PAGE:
Bompas & Parr’s Alcoholic Architecture

Extremely creative drinks from a breathable cocktail to a human skull chalice

London’s Bompas & Parr is the design duo behind a lot of truly unusual projects that stretch the limit of how we think about and experience food and drink. Previous creations include an actual steamship set in jelly, air fresheners with scents inspired by the apocalypse, and a chewing gum factory with 40,000 taste combinations. Sam Bompas and Harry Parr are interested in “states of flavor,” and their latest tasty creation, Alcoholic Architecture has just opened in iconic London food destination Borough Market. And it’s different, to say the least: the main attention-grabber is the walk-in booze cloud, a “breathable cocktail” that sees alcohol enter the bloodstream of visitors through primarily the lungs, but also the eyeballs.

At the entrance to the small room that houses the cloud, visitors are met by a sign encouraging them to “breathe responsibly.” It’s a necessary caution—once you’re in the cloud, it’s all too tempting to take deep drags of the curiously sticky “air,” which is actually fine spirits and a mixer that have been humidified. The design duo came up with the idea after creating jellies that were essentially “solid cocktails,” says Bompas. “We thought, why not go to the other extreme and make alcohol in a gas shape? The result is an inhabitable landscape of alcohol.” Staying in the cloud for an hour is equivalent to drinking a large gin and tonic, but it takes a lot less time than that to start getting that slightly tipsy feeling. The design duo worked with space scientists to make Alcoholic Architecture possible, and the result really is like something from a science-fiction film—or the world’s most enjoyable steam sauna.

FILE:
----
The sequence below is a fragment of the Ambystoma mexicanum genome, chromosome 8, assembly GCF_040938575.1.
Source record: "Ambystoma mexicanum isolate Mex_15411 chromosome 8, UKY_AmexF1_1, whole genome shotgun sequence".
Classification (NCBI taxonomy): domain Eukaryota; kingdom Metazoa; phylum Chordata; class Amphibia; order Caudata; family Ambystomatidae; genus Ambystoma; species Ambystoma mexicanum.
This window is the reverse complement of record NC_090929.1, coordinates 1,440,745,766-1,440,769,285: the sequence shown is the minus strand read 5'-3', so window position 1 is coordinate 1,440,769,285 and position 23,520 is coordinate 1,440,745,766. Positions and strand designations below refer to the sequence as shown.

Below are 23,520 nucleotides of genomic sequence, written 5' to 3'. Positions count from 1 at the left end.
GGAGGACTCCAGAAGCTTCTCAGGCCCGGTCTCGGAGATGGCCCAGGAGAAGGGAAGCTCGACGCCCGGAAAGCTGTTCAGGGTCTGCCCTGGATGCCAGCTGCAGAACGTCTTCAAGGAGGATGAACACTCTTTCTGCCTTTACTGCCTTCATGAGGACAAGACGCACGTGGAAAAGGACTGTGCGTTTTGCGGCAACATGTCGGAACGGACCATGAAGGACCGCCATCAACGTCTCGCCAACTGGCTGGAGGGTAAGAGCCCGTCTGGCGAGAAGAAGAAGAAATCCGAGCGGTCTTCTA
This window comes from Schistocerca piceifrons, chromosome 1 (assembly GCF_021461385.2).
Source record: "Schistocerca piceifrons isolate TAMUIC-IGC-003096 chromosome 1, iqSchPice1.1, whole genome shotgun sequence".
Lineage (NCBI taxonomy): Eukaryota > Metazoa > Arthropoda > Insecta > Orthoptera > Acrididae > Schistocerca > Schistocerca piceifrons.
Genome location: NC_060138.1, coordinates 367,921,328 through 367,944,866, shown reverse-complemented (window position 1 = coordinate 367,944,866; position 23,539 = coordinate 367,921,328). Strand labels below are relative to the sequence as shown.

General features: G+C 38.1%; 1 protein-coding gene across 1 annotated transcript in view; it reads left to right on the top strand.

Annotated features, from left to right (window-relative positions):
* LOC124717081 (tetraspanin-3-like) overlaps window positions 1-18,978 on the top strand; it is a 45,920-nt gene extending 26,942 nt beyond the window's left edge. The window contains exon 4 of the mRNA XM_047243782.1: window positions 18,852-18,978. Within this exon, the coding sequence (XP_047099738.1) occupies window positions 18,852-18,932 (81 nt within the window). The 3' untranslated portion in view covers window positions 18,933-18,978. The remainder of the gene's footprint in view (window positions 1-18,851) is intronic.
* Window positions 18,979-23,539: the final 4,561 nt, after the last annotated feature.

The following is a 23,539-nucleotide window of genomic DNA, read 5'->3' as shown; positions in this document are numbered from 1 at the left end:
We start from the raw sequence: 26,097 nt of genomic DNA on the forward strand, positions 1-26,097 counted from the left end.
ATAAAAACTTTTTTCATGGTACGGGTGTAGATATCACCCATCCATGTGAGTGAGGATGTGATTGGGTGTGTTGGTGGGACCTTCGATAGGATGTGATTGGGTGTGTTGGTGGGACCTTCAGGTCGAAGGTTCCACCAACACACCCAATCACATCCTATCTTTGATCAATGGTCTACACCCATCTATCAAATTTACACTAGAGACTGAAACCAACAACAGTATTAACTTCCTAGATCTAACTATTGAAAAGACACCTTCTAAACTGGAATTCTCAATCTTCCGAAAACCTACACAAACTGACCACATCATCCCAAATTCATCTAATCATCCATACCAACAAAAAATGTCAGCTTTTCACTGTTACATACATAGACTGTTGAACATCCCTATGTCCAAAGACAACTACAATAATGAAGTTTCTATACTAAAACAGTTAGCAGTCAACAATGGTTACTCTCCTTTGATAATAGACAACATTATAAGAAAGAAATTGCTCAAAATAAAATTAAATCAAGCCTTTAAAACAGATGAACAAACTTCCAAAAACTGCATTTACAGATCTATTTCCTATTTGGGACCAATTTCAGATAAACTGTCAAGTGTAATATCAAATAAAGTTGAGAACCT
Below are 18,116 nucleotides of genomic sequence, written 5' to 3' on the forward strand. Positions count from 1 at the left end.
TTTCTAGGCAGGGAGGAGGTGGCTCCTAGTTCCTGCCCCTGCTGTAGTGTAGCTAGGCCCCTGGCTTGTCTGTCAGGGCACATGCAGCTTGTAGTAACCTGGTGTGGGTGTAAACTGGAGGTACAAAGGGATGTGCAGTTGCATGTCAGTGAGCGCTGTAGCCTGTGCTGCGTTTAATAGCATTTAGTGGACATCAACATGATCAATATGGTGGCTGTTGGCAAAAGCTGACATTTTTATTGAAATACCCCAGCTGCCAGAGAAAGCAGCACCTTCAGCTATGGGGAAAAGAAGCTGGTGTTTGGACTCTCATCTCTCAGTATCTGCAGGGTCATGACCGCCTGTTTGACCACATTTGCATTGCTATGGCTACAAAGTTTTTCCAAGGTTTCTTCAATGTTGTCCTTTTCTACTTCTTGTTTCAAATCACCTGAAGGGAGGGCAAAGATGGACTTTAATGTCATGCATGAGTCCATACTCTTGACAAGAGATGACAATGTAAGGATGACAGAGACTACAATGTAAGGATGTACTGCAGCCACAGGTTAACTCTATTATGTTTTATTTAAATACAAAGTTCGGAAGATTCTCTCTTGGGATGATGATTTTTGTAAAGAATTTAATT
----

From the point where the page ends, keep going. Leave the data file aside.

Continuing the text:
The designers, who first made a gin and tonic cloud in 2009, say Alcoholic Architecture (which was originally, aptly, called Clouded Judgement) had been an ambition for a long time, but they needed the perfect space. When a former monastery at Borough Market became available, they found it. “The fact that it’s in an old monastery has been a source of inspiration,” Bompas tells CH. “We did a lot of research into the monks.” The cocktail list at Alcoholic Architecture is inspired by the surroundings and features concoctions like the “Friar Tucked,” which counts Bénédictine liqueur among its ingredients. And for anyone with a taste for the macabre who wants another unusual drinking experience, Alcoholic Architecture also has a cocktail that comes served in an actual human skull (which, for hygiene’s sake, has been covered in resin.)

Alcoholic Architecture is at 1 Cathedral Street, SE1 9DE London now until January 2016.

Images by Cajsa Carlson